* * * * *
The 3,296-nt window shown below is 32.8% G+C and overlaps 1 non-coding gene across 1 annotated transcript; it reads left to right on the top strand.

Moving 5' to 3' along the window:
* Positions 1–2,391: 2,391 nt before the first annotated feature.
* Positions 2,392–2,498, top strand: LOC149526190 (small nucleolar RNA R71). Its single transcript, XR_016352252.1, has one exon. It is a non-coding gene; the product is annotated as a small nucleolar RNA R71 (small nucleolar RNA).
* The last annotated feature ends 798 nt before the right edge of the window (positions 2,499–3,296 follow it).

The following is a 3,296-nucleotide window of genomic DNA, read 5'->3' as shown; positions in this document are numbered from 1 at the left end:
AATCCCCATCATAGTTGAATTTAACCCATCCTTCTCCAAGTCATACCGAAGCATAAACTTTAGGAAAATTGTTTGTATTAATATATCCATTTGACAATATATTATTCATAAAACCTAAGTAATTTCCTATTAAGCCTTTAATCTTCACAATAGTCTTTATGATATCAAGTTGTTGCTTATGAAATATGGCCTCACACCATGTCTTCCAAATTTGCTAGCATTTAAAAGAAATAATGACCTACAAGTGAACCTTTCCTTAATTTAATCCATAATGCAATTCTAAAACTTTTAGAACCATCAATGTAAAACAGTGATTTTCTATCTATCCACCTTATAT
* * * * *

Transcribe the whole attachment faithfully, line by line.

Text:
The 3,296-nt window shown below is 32.8% G+C and overlaps 1 non-coding gene across 1 annotated transcript; it reads left to right on the top strand.

Moving 5' to 3' along the window:
* Positions 1–2,391: 2,391 nt before the first annotated feature.
* Positions 2,392–2,498, top strand: LOC149526190 (small nucleolar RNA R71). Its single transcript, XR_016352252.1, has one exon. It is a non-coding gene; the product is annotated as a small nucleolar RNA R71 (small nucleolar RNA).
* The last annotated feature ends 798 nt before the right edge of the window (positions 2,499–3,296 follow it).

The following is a 3,296-nucleotide window of genomic DNA, read 5'->3' as shown; positions in this document are numbered from 1 at the left end:
AATCCCCATCATAGTTGAATTTAACCCATCCTTCTCCAAGTCATACCGAAGCATAAACTTTAGGAAAATTGTTTGTATTAATATATCCATTTGACAATATATTATTCATAAAACCTAAGTAATTTCCTATTAAGCCTTTAATCTTCACAATAGTCTTTATGATATCAAGTTGTTGCTTATGAAATATGGCCTCACACCATGTCTTCCAAATTTGCTAGCATTTAAAAGAAATAATGACCTACAAGTGAACCTTTCCTTAATTTAATCCATAATGCAATTCTAAAACTTTTAGAACCATCAATGTAAAACAGTGATTTTCTATCTATCCACCTTATAT